If you’re like me, your sunglasses go through a lot, and you’re always wondering how to clean your glasses lenses. Hot sauce spilled on them during a post-hike taco truck meal, mud splattered on them as your mountain bike splashes through a puddle, sunblock rubbed onto the lens after a day of nordic skiing.
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Luckily, Sunskis are built to last, and you can help them last even longer by keeping them clean. Here are the best methods for making your shades sparkle and shine.
What not to do:
Let’s start with the don’ts. Whether it’s sand from a surf day or sweat from a run, we’ve all tried getting mud off our lenses by fogging them up with our breath, and then rubbing them with our sweaty t-shirt or a napkin. There are a few flaws in this method:
- Saliva is unsanitary (have you heard of COVID?) and ineffective at cleaning.
- Fabric on clothing is full of tiny particles of dirt and dust that can lead to lens scratches.
- Paper products are made of trees, which are usually rough and scratchy. (I know from crashing into them on my mountain bike). Napkins, tissues, and the like will hurt your polarized Sunski lenses!
Cleaning Sunskis at home
The best time to clean your sunnies is when you’re in the great indoors.
Make sure your hands are clean first, then turn on the tap with lukewarm water. After rinsing the lenses, add a drop of Dawn or another lotion free soap to your finger. Gentle dish soap helps to remove body oils from the screws and joints, prolonging the life of your glasses.
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Dig into the areas that are most grimy first–like the nose bridge or the tips of the stems. Use a soft toothbrush or a microfiber cloth for excess grime. Then, rub the soap on the lenses with your fingers.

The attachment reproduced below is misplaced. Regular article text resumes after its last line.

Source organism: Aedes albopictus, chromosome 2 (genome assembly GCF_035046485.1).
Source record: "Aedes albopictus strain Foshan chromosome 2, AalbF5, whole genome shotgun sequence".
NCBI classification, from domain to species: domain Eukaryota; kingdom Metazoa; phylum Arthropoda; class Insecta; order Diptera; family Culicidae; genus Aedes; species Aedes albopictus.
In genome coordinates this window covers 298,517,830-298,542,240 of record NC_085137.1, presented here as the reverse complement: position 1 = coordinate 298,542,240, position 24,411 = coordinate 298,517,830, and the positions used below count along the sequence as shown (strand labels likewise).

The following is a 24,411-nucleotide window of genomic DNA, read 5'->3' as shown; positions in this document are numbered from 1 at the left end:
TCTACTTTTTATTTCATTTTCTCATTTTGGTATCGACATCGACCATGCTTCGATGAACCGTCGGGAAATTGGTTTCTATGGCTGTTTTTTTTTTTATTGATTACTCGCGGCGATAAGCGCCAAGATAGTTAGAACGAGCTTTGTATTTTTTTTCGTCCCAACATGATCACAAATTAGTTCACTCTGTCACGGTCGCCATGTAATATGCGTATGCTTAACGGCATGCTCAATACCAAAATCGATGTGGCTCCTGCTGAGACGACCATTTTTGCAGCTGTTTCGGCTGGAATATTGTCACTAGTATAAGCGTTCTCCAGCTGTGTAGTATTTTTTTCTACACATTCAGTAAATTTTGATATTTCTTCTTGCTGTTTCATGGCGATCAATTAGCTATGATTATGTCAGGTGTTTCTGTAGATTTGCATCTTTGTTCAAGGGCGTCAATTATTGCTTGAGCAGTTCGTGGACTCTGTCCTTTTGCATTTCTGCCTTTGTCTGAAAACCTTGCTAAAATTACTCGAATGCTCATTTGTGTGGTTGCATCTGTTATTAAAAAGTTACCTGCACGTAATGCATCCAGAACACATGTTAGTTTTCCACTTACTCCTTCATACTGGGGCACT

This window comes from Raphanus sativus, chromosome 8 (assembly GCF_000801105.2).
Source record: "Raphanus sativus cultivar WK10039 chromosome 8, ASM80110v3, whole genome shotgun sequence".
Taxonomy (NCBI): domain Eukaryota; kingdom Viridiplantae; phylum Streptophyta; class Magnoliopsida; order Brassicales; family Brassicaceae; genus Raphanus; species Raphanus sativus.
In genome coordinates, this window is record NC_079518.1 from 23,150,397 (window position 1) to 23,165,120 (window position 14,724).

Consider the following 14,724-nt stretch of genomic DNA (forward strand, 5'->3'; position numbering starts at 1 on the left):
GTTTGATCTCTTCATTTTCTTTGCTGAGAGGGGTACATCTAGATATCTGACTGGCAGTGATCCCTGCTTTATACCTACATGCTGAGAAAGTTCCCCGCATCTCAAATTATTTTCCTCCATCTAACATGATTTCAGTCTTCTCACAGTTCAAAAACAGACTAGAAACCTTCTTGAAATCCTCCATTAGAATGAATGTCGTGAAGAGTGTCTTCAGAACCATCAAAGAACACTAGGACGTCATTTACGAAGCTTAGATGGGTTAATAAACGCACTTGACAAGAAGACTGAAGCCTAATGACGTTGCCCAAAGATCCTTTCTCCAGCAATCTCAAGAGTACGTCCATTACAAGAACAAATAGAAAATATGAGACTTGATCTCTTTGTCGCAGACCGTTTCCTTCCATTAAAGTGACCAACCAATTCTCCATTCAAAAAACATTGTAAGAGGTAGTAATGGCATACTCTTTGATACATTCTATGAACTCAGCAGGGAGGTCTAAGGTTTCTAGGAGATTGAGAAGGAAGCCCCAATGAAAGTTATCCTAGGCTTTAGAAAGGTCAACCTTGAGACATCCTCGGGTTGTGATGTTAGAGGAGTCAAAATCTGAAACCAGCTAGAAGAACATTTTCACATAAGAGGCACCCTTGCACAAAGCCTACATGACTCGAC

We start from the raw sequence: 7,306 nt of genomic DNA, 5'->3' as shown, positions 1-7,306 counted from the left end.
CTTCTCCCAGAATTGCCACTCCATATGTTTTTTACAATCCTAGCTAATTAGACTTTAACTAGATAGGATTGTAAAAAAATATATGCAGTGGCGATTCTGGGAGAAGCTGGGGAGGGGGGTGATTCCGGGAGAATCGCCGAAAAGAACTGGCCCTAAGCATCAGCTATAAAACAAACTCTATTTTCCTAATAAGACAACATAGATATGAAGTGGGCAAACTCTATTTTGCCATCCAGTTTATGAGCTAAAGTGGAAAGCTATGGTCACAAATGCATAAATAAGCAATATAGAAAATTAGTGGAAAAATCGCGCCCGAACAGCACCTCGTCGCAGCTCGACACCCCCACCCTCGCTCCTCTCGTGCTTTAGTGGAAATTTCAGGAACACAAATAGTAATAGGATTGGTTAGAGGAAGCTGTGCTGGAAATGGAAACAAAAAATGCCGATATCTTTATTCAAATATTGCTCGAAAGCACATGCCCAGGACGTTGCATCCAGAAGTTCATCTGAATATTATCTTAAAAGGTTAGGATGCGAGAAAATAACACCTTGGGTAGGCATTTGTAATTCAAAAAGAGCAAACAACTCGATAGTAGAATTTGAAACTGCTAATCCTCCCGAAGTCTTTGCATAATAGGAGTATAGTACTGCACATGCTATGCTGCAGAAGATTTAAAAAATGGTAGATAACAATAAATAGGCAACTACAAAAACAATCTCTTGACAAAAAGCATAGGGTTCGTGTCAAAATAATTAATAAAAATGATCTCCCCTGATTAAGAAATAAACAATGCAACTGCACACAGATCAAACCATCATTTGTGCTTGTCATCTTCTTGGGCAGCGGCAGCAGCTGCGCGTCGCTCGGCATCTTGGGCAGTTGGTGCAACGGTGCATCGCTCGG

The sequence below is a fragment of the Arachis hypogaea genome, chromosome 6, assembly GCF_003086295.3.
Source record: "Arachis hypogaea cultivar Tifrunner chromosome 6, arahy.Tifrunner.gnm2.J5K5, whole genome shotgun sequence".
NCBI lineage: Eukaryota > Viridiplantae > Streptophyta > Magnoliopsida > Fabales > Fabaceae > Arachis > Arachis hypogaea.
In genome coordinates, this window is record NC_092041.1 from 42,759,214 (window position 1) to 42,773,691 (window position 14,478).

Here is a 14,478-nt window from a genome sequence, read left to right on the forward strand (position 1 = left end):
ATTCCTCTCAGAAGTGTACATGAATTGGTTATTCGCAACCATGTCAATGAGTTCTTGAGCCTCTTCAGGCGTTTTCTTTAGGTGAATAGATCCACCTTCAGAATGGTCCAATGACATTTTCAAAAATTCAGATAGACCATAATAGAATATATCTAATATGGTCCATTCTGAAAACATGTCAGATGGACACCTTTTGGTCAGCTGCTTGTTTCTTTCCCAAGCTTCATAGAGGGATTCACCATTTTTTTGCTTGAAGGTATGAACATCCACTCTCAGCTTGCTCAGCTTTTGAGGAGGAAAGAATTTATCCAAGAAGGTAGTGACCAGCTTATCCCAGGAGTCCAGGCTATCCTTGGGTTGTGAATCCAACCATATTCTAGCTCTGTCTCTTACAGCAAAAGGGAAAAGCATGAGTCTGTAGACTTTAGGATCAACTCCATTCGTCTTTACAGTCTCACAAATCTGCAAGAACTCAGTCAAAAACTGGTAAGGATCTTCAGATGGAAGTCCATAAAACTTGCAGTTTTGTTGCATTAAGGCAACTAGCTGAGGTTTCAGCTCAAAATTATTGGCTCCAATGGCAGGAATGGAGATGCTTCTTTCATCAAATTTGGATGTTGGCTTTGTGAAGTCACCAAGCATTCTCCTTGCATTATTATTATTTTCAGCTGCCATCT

Finally, rinse the soap and dirt off, and dry your lenses with any lint free cloth that hasn’t been in contact with fabric softener or a dryer sheet (which may leave scratchy debris.)
Lens cleaning liquid with a microfiber cloth also works well for sunglasses with less “trail spice”, but make sure the cleaner you use is OK’d for coated or anti-reflective lenses.
Cleaning Sunskis on the trail:
If you’re out adventuring, odds are you won’t have a lens cleaner or a cloth on hand. If you need to clean your glasses on the spot, you can rinse them with some water gently squeezed from your water bottle–but be sure not to touch the lenses, as your hands can add more smudge and rub the dirt particles in more, causing scratches. You can also carry disposable lens wipes, like these.
Sanitizing for COVID-19:
The good news is, there’s some speculation that wearing glasses can prevent you from touching your eyes and can serve as a protective layer against COVID-19. But because your sunglasses are close to your eyes, they’re a key item to keep disinfected during the pandemic.
Luckily, the advice for keeping germs away is the same as above: just wash your lenses with warm water and a drop of dish soap. And don’t do the breath technique, as it’s always unsanitary. You can sanitize the frames (not the lenses) with a disinfectant wipe, but avoid products with alcohol or bleach as those can strip the frame’s coating.
Get back out there!
Our sunglasses do so much for us–they enhance our view of the world, our safety out on the trail, and even make us look cool–so it’s only fair that we return the favor by keeping them clean.
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